3. Processor Verilog Module Systems The top module of processor system is defined in system.v file. It consists of CPU, 256 words of ROM (addresses 0-255), 256 words of RAM (addresses 256-511), I/O module consisting of a bank of 16 switches (mapped at address 512) and a bank of 16 LEDs (mapped at address 513), transparent address latch that stores address and decoder module to select either ROM, RAM or I/O modules. The second top

3rd Seminar on Science and Technology, 10-11 August 2004, Kota Kinabalu, Sabah

module is cpu.v file, which is merely a shell which simulates the pad ring and instances the real processor architecture definition in the cpu_core.v module. The cpu_core.v module instances the processor control.v and datapath.v definition. Finally, datapath.v module instances the ALU definition in alu.v file as show in figure 1 below. A monitor.v module is also written for monitoring the activity of processor design. The control.v, datapath.v, monitor.v and alu.v module includes an opcodes.v module which contains a definition of operational codes and oprenads of the processor architecture.


cpu_core.v control.v

datapath.v alu.v Fig.1: Verilog Module Structure for Processor

4. Processor Control Unit Design The control unit is the core of the microprocessor. It accepts as input, those signals that are needed to operate the controller, and provides as output all the control signals necessary to effect that operation. Thus, two main functions of control unit are to execute operations in a proper sequence by means of CSM and to interpret the instruction words and consequently generate the control signal that causes each instruction to be executed. Our control unit design consists of 16-bit Instruction Register (IR), 1-bit Zero Flag register, Controller State Machine and Sub States of memory cycles and the different types of generated control signals as illustrated in Fig.2:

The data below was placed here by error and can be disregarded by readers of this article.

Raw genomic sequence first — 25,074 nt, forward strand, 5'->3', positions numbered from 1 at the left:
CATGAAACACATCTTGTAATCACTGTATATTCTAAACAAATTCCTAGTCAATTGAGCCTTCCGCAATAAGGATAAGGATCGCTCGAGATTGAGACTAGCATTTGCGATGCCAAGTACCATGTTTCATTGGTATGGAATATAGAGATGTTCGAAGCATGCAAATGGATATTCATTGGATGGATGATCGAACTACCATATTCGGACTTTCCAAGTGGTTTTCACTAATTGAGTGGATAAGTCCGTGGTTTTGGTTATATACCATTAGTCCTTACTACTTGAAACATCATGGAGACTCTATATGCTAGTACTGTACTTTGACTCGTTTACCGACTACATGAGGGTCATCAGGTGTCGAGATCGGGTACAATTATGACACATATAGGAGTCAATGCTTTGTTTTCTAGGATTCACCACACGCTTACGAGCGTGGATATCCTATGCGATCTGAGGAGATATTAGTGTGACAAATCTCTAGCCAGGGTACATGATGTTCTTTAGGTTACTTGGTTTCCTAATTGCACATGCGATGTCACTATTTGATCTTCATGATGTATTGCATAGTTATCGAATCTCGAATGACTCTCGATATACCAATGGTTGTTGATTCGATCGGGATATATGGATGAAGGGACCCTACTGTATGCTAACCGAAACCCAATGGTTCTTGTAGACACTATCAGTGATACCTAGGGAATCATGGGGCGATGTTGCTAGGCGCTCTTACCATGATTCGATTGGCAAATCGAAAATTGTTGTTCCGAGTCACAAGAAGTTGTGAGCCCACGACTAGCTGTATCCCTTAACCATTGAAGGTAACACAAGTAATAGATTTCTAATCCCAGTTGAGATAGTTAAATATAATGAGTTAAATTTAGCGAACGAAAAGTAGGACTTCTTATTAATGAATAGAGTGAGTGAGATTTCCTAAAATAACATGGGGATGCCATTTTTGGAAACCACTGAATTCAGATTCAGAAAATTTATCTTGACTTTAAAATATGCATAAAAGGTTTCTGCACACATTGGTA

3rd Seminar on Science and Technology, 10-11 August 2004, Kota Kinabalu, Sabah


ReadPC_1 ReadR0_1 Zero Flag

Zero Function TrisPC ReadR1_1 TrisALU ReadR2_1 ReadR3_1 ReadPC_2 nTrisRd ReadR0_2 PC_inc ReadR1_2 Rs2_sel ReadR2_2 ReadR3_2 WriteR2 WriteR1 TrisRs2 TrisRd

0: Fetch1 3: Fetch2 1: Execute Sub_state : 0: address_setup 1: address_hold Zero zero_flag_reg

3: data_setup 2: data_hold

testbit setbit ModeBit Opcode ALUfunc Rd Rs1

LoadDR LoadPC WriteR3 WritePC



14 13


11 10

Fig.2: Processor Control Module Architecture

4.1 Controller State Machine The CSM has three states: Fetch1 (00), Fetch2 (11) and Execute (01) that coded by using gray code. The controller state machine is based on the Mealy machines as referred in the reference [1,14]. Details of the state transition are shown in the state diagram in the Fig.3.
TRUE, 00 or FLASE, 00/01 Fetch1 (00) TRUE, 10,11 TRUE, XX Fetch2 (11) TRUE, 10/11 FALSE, 10/11 FALSE, XX Execute (01) TRUE, 01

Fig.3: Controller State Machine State Diagram

3rd Seminar on Science and Technology, 10-11 August 2004, Kota Kinabalu, Sabah

In addition it also has 4 memory cycles sub states: address_setup (00), address_hold (01), data_setup (11) and data_hold (10). To distinguish transitions of operation from one state to another, the data_hold sub state of memory cycle and the 2-mode bit fields of instruction are used. Referring to Fig. 3, TRUE or FALSE represents the presence of data_hold in the sub state cycle, the 2-bit (00,01,11,10) is represent the possible values of mode bit and XX is referred as dont care condition. Details of states transition are explained details below.